Intermetallic bonding facilitates structures (e.g., air gaps 107) that allow for photon recycling and light trapping. Photon recycling and light trapping improves solar cell efficiency. An exemplary air gap 107 is shown in FIG. 4. The air gap 107 is between the bottom surface of the top (i.e., upper) cell 101 and the top surface of the bottom (i.e., lower) cell 105. The air interface of the top cell 101 is typically designed to allow for a very narrow escape cone of photons leaving the top cell to enhance the photon recycling. In addition, the surface texture of the top surface of the bottom cell (e.g., Si cell) 105 may be configured to provide ideal coupling between the incident light and the full internal optical phase space of the bottom cell. Further, antireflection coatings and/or textured structures for the bottom and upper surfaces of the top and bottom cells respectively may be used to facilitate solar cell operation.

Both photon recycling and light trapping allow the use of an ultra-thin top cell 101, which provides a substantial material savings. The substantial material savings is not found in other approaches, which are known in the art (e.g., those which use embedded Bragg reflectors). Those approaches achieved photon recycling through the use of epoxy at the interface. As a result, access to the surfaces of the top and bottom cell resulted in a 4-terminal MJ structure. On the other hand, the intermetallic bonded MJ solar cell is a two terminal 108 device, which is more practical.

Intermetallic bonding is different from the In-bump bonding known in the art, which requires careful alignment and many fabrication steps. The intermetallic bonded MJ solar cell may use pads 103 that can be several millimeter long and several hundred microns wide. Thus, mechanical alignment can achieved with only a required accuracy of a couple of mils (i.e., 50 microns). This mechanical alignment will allow alignment of at least 50% of the pad area.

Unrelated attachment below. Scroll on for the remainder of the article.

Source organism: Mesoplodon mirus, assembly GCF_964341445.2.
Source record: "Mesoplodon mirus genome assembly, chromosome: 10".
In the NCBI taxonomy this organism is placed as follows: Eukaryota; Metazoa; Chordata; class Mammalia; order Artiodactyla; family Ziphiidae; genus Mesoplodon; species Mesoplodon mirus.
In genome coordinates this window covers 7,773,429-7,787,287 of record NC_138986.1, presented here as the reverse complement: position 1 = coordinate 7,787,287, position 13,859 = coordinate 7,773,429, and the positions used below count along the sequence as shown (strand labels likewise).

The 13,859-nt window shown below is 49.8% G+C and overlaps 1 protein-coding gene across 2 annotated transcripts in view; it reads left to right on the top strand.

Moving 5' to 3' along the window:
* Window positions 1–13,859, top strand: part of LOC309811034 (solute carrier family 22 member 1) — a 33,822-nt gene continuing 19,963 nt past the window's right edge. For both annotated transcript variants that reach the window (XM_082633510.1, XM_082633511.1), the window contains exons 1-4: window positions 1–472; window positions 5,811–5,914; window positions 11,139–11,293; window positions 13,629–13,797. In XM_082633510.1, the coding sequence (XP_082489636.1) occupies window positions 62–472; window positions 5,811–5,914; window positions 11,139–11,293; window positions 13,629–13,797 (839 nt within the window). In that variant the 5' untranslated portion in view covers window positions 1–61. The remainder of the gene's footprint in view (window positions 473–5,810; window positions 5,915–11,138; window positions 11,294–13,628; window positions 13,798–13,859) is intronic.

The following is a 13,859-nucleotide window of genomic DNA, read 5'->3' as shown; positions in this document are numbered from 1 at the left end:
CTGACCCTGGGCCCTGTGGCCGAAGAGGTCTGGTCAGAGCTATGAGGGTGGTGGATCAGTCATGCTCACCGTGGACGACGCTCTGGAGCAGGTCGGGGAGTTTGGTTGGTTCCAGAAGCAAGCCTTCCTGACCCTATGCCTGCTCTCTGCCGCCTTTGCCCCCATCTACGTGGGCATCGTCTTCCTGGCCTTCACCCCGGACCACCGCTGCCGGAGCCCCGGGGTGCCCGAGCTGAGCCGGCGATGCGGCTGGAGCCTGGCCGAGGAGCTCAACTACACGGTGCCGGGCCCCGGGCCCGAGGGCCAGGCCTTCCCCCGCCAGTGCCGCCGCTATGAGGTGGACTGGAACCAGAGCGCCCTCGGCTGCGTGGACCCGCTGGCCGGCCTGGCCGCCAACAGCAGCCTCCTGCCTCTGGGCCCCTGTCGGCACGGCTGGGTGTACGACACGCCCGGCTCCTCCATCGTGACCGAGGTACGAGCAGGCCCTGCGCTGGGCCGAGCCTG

The mechanical properties of the bonded structure vary as a function of the pad area and the configuration. For embodiments used in sun applications, the pad area may be configured to reduce shadowing losses while maintaining mechanical strength of the bonded surface. In applications with high solar concentration, the area of the bonded pad may be adjusted within a range, as a particular area may be less critical.

Alloyed contact metallization may be used in the intermetallic bonded MJ solar cell structure. The bonding process may include applying an elevated temperature and pressure on the two cells. For example, the bonding process may include heating the structure to approximately 175° C. to melt the indium over layers together and then cooling the structure to form the intermetallic bond. In some cases the indium layers do not melt completely in the bonding process (i.e., due to temperature) but become tacky. When the tacky indium layers are pressed together, an intermetallic bond is formed.

The bonding process can also take place at room temperature. Here, the intermetallic bond may result from pressing the upper and lower pads together at room temperature (i.e., without applying any added heating). In other words, the bonding process includes only applying an elevated pressure on the two cells. Because the indium may not be fully melted by the elevated pressure, it is less likely to diffuse and short circuit the junction. Of course, heating above room temperature can improve bonding adhesion. Accordingly, a good bonding process may be a balance of these considerations.

The height of the air gap 107 shown in FIG. 4 may be optimized for the optimum reflection of photons at the bottom surface of the top cell 101, versus the total thickness of evaporated metal pads. In embodiments with high solar concentration, the air gap height may be reduced to improve heat dissipation without compromising the reflectivity of the bottom surface of the top cell (e.g., by evanescent coupling). For example, an air gap 107 height of few microns may be appropriate very modest temperature rise of the top cell at high values of optical concentration.